Joanne Faulkner & Magdalena Zolkos, eds., Critical Childhood Studies and the Practice of Interdisciplinarity: Disciplining the Child (Lexington Books: 2015)
This book analyzes different figurations of childhood in contemporary culture and politics with a particular focus on interdisciplinary methodologies of critical childhood studies. It argues that while the figure of the child has been traditionally located at the peripheries of academic disciplines, perhaps most notably in history, sociology and literature, the proposed critical discussions of the ideological, symbolic and affective roles that children play in contemporary societies suggest that they are often the locus of larger societal crises, collective psychic tensions, and unspoken prohibitions and taboos. As such, this book brings into focus the prejudices against childhood embedded in our standard approaches to organizing knowledge, and asks: is there a natural disciplinary home for the study of childhood? Or is this field fundamentally interdisciplinary, peripheral or problematic to notions of disciplinary identity? In this respect, does childhood force innovation in thinking about disciplinarity? For instance, how does the analysis of childhood affect how we think about methodology? What role do understandings of childhood play in delimiting how we conceive of our society, our future, and ourselves? How does thinking about childhood affect how we think about culture, history, and politics?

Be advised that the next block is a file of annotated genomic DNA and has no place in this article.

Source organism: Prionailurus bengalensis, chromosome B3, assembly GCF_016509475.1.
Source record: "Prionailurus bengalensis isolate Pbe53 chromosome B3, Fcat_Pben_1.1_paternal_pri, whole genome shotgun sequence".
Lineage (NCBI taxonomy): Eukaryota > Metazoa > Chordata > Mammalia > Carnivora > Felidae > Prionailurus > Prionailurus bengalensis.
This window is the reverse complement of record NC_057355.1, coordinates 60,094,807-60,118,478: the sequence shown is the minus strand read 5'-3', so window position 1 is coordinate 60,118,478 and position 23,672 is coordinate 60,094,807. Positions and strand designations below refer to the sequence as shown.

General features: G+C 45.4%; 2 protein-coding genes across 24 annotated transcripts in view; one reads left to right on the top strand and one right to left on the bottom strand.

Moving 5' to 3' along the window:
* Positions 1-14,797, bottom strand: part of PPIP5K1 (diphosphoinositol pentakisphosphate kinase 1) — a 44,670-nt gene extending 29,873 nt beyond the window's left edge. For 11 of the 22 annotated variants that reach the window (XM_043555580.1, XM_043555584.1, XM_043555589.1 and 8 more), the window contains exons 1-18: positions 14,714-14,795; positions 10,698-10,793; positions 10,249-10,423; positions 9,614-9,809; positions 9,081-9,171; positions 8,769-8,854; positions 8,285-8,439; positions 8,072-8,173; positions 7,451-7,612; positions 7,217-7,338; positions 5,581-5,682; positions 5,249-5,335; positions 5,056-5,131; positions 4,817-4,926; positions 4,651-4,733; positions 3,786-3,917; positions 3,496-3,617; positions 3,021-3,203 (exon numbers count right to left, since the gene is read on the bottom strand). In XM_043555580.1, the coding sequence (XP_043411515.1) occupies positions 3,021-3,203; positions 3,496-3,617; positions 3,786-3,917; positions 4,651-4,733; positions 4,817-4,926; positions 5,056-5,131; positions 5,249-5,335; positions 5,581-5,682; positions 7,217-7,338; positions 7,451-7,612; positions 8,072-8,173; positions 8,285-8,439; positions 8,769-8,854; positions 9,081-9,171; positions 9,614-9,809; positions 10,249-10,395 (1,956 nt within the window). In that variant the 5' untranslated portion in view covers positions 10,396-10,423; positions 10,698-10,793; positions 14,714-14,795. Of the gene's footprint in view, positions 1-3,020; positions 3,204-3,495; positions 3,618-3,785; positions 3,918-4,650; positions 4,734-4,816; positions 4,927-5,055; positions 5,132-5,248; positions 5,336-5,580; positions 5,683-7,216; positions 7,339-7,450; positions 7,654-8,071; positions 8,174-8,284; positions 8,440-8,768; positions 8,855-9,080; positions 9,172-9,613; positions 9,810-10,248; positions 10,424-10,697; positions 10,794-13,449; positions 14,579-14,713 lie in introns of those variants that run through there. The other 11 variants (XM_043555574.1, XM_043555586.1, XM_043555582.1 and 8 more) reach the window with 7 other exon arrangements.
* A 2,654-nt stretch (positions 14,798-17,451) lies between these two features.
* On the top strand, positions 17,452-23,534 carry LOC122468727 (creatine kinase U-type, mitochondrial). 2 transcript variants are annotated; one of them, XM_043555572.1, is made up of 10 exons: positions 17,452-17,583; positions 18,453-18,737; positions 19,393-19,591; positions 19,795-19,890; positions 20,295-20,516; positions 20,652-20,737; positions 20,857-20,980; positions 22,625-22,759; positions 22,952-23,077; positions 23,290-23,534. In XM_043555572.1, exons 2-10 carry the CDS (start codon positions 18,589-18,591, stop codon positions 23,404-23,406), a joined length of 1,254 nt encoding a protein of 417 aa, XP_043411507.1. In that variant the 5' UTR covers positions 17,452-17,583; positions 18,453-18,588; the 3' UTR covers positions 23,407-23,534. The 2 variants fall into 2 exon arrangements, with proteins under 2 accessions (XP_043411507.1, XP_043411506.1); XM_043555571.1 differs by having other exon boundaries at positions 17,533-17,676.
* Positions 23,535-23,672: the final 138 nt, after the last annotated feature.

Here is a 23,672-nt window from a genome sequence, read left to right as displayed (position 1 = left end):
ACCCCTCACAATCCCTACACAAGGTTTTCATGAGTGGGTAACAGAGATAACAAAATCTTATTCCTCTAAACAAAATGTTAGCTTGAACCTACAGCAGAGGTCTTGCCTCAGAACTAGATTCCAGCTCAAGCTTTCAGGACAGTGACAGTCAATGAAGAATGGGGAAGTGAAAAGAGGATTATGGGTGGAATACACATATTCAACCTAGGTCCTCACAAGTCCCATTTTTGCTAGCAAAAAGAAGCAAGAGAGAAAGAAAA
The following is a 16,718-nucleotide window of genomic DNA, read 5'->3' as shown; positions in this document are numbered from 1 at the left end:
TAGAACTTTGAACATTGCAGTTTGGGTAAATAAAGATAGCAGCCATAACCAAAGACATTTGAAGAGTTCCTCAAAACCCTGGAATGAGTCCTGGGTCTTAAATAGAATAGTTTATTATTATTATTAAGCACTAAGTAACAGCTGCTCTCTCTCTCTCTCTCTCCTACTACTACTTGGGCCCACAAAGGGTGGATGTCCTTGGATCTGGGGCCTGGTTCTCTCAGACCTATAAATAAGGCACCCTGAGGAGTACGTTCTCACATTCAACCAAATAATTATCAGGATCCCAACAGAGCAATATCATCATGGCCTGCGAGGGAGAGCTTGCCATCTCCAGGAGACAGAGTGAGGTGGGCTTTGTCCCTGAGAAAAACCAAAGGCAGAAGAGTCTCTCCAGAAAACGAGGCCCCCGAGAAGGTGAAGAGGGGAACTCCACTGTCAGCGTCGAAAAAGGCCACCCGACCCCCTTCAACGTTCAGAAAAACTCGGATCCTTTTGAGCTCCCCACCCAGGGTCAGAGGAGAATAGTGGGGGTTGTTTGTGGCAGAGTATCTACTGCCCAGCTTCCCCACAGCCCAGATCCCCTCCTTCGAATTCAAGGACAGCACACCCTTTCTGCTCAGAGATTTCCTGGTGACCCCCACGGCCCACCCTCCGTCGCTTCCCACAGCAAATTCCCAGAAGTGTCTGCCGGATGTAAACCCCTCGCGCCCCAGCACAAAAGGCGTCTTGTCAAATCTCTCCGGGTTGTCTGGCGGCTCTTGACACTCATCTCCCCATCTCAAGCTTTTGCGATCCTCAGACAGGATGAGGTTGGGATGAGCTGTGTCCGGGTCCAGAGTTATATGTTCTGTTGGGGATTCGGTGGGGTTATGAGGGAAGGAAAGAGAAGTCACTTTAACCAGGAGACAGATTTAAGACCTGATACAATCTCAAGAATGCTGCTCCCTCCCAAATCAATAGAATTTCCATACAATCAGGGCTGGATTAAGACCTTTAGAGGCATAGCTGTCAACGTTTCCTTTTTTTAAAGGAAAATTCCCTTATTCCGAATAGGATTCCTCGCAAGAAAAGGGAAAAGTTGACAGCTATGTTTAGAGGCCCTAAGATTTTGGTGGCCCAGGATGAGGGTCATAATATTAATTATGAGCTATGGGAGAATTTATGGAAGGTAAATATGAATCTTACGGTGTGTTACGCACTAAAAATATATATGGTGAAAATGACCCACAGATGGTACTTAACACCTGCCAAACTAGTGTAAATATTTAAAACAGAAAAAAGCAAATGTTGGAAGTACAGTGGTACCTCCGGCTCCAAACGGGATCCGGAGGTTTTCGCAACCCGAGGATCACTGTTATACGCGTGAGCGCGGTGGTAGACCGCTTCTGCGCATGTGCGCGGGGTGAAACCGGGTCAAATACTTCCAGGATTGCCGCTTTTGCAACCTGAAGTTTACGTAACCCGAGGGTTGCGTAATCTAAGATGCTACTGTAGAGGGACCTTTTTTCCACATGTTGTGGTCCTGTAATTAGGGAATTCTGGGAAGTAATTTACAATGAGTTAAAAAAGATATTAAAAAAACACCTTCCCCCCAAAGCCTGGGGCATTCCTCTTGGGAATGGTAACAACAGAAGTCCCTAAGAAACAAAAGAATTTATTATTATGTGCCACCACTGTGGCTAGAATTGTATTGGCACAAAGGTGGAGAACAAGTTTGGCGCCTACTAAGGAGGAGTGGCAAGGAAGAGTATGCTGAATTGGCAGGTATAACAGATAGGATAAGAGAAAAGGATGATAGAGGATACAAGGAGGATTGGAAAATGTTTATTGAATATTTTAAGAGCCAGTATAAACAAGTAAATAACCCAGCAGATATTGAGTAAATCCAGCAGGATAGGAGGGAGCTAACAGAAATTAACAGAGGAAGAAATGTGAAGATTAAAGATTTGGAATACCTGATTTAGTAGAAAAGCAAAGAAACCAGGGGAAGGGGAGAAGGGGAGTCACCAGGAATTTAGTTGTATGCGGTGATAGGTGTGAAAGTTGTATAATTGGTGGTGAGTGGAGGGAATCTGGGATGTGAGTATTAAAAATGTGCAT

This book brings together researchers working broadly in critical child studies, but from various disciplines in the humanities and social sciences (including philosophy, literary studies, sociology, cultural studies and history), in order to stage a conversation between these diverse perspectives on the disciplinary or (interdisciplinary) character of ‘the child’ as an object of research. Such conversation builds on the assumption that childhood, far from being marginal, is a topic that is hidden in plain sight. That is to say, while the child is always a presence in culture, history, literature and philosophy—and is often even a highly charged figure within those fields—its operation and effects are rarely theoretically scrutinized, but rather are more likely drawn upon, surreptitiously, for another purpose.